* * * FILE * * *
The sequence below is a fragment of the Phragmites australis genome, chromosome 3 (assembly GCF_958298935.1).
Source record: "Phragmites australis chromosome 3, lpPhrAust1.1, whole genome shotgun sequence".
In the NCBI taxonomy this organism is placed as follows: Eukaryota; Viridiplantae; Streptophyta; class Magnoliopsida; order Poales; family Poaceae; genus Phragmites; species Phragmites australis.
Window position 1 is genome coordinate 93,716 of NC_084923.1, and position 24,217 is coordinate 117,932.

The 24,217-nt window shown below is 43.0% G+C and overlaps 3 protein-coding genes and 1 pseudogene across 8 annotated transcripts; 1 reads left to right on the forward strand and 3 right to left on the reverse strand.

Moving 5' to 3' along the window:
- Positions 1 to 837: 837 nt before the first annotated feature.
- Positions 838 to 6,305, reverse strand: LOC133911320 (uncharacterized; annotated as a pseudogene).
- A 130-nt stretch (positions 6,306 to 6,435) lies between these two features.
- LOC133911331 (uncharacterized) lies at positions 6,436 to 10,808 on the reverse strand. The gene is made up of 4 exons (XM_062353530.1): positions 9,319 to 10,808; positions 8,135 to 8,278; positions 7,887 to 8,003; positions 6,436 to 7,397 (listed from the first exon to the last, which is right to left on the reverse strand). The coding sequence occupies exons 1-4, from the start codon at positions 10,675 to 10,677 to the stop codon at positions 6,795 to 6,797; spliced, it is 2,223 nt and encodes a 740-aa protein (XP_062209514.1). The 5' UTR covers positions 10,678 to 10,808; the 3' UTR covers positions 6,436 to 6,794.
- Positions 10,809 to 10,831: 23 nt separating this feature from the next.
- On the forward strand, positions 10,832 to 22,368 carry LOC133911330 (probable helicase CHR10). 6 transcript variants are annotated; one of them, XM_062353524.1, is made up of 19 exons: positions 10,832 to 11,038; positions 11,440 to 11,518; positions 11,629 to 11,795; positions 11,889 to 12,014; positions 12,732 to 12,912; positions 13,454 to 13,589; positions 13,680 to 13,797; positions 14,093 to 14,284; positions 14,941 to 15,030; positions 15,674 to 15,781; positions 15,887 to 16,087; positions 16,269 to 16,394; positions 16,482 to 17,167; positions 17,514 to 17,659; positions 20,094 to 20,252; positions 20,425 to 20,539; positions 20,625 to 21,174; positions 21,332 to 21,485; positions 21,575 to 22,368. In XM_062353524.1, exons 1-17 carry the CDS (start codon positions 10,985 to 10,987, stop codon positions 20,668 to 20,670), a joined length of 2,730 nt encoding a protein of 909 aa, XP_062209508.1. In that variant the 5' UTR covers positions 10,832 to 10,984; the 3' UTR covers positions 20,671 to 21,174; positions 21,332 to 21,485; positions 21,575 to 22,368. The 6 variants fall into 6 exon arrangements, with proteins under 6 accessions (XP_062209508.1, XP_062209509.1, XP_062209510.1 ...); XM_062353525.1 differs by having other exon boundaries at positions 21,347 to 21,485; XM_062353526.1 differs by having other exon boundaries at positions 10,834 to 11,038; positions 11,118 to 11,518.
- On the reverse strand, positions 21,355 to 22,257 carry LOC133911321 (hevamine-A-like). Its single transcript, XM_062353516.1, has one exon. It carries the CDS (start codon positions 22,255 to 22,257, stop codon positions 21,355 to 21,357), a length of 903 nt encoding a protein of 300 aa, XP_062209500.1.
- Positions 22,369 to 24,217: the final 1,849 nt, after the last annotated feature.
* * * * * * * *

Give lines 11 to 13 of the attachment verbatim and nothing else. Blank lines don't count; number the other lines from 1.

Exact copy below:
- Positions 10,809 to 10,831: 23 nt separating this feature from the next.
- On the forward strand, positions 10,832 to 22,368 carry LOC133911330 (probable helicase CHR10). 6 transcript variants are annotated; one of them, XM_062353524.1, is made up of 19 exons: positions 10,832 to 11,038; positions 11,440 to 11,518; positions 11,629 to 11,795; positions 11,889 to 12,014; positions 12,732 to 12,912; positions 13,454 to 13,589; positions 13,680 to 13,797; positions 14,093 to 14,284; positions 14,941 to 15,030; positions 15,674 to 15,781; positions 15,887 to 16,087; positions 16,269 to 16,394; positions 16,482 to 17,167; positions 17,514 to 17,659; positions 20,094 to 20,252; positions 20,425 to 20,539; positions 20,625 to 21,174; positions 21,332 to 21,485; positions 21,575 to 22,368. In XM_062353524.1, exons 1-17 carry the CDS (start codon positions 10,985 to 10,987, stop codon positions 20,668 to 20,670), a joined length of 2,730 nt encoding a protein of 909 aa, XP_062209508.1. In that variant the 5' UTR covers positions 10,832 to 10,984; the 3' UTR covers positions 20,671 to 21,174; positions 21,332 to 21,485; positions 21,575 to 22,368. The 6 variants fall into 6 exon arrangements, with proteins under 6 accessions (XP_062209508.1, XP_062209509.1, XP_062209510.1 ...); XM_062353525.1 differs by having other exon boundaries at positions 21,347 to 21,485; XM_062353526.1 differs by having other exon boundaries at positions 10,834 to 11,038; positions 11,118 to 11,518.
- On the reverse strand, positions 21,355 to 22,257 carry LOC133911321 (hevamine-A-like). Its single transcript, XM_062353516.1, has one exon. It carries the CDS (start codon positions 22,255 to 22,257, stop codon positions 21,355 to 21,357), a length of 903 nt encoding a protein of 300 aa, XP_062209500.1.